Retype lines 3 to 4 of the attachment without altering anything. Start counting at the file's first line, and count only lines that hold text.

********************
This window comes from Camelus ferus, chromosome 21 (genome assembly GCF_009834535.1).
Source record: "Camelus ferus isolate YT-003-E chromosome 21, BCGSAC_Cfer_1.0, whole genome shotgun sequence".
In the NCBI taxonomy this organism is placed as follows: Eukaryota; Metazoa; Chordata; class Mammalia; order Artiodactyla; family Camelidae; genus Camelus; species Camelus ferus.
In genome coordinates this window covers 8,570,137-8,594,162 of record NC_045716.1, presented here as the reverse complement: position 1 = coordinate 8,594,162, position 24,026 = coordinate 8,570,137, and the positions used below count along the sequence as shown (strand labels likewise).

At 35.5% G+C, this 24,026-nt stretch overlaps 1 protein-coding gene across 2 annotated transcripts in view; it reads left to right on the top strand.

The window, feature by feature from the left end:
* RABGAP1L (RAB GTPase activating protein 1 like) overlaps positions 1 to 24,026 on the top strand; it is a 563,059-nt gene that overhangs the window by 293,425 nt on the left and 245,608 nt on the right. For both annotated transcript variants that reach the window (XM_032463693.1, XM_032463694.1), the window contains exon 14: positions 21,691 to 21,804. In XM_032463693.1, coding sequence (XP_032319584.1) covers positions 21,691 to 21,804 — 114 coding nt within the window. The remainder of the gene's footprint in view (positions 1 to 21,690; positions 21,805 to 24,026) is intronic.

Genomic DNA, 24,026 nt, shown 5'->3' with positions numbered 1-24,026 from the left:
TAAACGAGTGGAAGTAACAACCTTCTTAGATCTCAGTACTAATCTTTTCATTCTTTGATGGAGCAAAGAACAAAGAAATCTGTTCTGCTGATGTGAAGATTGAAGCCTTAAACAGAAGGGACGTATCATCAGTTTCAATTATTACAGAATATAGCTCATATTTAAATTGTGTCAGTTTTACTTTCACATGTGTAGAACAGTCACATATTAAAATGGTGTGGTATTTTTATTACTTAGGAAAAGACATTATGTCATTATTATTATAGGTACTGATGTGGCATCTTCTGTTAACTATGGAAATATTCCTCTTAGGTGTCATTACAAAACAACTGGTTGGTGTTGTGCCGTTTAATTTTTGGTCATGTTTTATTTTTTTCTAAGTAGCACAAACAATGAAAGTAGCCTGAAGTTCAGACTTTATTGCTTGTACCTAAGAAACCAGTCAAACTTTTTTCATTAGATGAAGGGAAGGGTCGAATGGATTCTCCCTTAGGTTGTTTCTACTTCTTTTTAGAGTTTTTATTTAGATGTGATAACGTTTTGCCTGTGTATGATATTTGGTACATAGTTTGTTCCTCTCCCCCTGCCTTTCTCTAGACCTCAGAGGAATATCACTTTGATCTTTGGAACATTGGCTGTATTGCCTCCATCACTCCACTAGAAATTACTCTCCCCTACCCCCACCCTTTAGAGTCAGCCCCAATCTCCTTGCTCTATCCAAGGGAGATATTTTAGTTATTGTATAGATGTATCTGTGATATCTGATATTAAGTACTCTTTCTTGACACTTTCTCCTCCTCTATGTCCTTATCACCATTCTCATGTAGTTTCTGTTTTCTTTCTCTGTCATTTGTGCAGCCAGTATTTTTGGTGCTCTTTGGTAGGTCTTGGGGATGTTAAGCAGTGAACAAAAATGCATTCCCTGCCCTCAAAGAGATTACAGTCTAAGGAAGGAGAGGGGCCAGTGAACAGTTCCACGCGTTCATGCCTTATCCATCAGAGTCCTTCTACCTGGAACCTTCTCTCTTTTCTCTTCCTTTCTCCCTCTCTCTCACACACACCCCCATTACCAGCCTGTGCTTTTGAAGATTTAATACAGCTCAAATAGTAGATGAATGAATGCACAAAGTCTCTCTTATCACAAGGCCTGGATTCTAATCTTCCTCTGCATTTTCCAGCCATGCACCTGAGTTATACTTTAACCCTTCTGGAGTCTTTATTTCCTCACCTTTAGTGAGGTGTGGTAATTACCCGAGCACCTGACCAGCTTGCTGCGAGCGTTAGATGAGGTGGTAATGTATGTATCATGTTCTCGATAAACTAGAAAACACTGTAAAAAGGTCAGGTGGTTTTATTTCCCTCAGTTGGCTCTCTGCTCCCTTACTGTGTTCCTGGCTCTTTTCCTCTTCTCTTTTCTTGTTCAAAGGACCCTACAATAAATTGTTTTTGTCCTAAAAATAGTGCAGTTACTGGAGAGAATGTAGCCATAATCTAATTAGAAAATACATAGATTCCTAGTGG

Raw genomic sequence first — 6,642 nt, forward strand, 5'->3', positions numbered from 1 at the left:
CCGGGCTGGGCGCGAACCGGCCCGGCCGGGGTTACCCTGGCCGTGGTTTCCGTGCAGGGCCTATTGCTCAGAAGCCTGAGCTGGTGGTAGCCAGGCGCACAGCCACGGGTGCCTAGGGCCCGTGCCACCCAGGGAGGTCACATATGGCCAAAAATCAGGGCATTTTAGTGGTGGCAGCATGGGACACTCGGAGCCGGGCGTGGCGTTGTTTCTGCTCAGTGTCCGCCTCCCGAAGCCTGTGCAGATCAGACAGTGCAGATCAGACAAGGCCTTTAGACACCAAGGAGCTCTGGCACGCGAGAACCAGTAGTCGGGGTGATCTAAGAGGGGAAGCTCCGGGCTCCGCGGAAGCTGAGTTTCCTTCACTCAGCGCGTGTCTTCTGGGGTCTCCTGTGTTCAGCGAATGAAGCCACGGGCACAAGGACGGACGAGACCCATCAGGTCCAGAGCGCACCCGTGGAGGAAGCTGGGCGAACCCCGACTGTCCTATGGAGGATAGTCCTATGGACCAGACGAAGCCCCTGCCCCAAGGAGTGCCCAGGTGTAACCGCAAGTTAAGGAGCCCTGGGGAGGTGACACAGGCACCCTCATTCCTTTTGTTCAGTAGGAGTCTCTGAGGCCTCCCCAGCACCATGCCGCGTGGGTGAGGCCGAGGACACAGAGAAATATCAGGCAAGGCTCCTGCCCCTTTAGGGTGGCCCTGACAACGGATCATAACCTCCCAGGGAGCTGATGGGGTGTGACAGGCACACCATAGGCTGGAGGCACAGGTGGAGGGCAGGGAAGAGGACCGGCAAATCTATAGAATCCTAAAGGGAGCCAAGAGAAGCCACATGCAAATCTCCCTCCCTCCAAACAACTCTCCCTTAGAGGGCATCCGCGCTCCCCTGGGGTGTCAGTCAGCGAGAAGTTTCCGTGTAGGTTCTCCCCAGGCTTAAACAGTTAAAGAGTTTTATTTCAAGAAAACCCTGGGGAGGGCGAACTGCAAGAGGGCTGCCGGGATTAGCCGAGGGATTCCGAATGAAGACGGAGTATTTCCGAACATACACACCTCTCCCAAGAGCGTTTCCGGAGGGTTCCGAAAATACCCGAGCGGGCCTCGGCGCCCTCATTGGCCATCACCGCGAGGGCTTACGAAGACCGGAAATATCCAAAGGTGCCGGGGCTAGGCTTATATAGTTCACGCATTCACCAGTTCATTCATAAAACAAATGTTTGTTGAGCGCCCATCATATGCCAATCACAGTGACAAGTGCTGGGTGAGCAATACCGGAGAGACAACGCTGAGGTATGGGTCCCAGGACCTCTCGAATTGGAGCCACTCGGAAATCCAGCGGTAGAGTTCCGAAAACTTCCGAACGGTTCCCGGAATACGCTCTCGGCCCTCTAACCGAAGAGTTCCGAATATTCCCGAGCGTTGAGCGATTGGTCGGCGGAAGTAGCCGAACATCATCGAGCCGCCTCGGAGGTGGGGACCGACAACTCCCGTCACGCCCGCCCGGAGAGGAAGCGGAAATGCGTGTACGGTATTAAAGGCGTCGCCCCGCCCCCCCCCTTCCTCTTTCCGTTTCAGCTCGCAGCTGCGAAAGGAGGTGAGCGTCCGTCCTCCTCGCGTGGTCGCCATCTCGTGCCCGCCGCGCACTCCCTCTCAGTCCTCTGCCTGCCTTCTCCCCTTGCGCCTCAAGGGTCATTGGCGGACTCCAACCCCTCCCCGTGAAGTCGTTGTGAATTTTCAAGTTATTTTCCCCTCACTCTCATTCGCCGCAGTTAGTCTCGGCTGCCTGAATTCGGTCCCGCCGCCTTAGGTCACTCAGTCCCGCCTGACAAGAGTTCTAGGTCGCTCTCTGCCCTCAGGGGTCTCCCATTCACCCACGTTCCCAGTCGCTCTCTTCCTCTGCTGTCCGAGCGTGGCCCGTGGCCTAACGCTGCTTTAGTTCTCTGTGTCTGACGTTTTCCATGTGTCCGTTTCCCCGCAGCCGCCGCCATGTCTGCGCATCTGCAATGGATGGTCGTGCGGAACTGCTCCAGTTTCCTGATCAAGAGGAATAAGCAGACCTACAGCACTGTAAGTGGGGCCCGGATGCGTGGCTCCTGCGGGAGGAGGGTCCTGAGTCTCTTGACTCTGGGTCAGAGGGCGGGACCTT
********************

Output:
In the NCBI taxonomy this organism is placed as follows: Eukaryota; Metazoa; Chordata; class Mammalia; order Artiodactyla; family Camelidae; genus Camelus; species Camelus ferus.
In genome coordinates this window covers 8,570,137-8,594,162 of record NC_045716.1, presented here as the reverse complement: position 1 = coordinate 8,594,162, position 24,026 = coordinate 8,570,137, and the positions used below count along the sequence as shown (strand labels likewise).